Tuesday, November 24, 2015

tea for the tillerman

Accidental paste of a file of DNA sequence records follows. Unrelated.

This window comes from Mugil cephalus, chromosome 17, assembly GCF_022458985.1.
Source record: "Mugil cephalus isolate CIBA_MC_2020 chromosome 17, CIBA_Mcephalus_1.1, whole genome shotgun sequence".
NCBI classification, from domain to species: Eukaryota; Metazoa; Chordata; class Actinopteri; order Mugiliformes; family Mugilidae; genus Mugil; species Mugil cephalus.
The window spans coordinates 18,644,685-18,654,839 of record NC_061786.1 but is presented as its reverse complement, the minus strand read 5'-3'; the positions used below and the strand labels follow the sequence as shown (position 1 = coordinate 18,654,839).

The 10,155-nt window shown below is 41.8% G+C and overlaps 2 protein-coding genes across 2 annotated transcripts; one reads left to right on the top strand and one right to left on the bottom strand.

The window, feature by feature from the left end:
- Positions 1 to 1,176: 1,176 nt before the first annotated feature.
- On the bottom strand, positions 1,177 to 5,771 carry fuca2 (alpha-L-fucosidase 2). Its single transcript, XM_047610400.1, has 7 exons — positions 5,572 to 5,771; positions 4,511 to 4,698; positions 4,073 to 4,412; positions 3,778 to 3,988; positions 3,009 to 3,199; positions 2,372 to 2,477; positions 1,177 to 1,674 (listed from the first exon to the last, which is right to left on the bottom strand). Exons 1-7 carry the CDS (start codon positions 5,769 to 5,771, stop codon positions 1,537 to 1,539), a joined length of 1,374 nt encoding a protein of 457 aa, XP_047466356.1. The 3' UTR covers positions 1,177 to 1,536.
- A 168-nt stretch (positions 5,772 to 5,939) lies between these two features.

Cat Stevens had to go away and came a long way through a wild world to find his head where the children play.  The singer songwriter had become a sensation as a teenager with two albums released in 1967 (Matthew and Son  and  New Masters); but he had to put his musical career on hold when he spent a year recovering from consumption:   "I caught tuberculosis and suddenly I've got this medieval disease, you know — middle of modern society, and I'm sort of in hospital. And all of the spotlights are switched off. And now I say: 'Well, hey, where is the light?' And that's what got me going, if you like, looking for a different kind of light."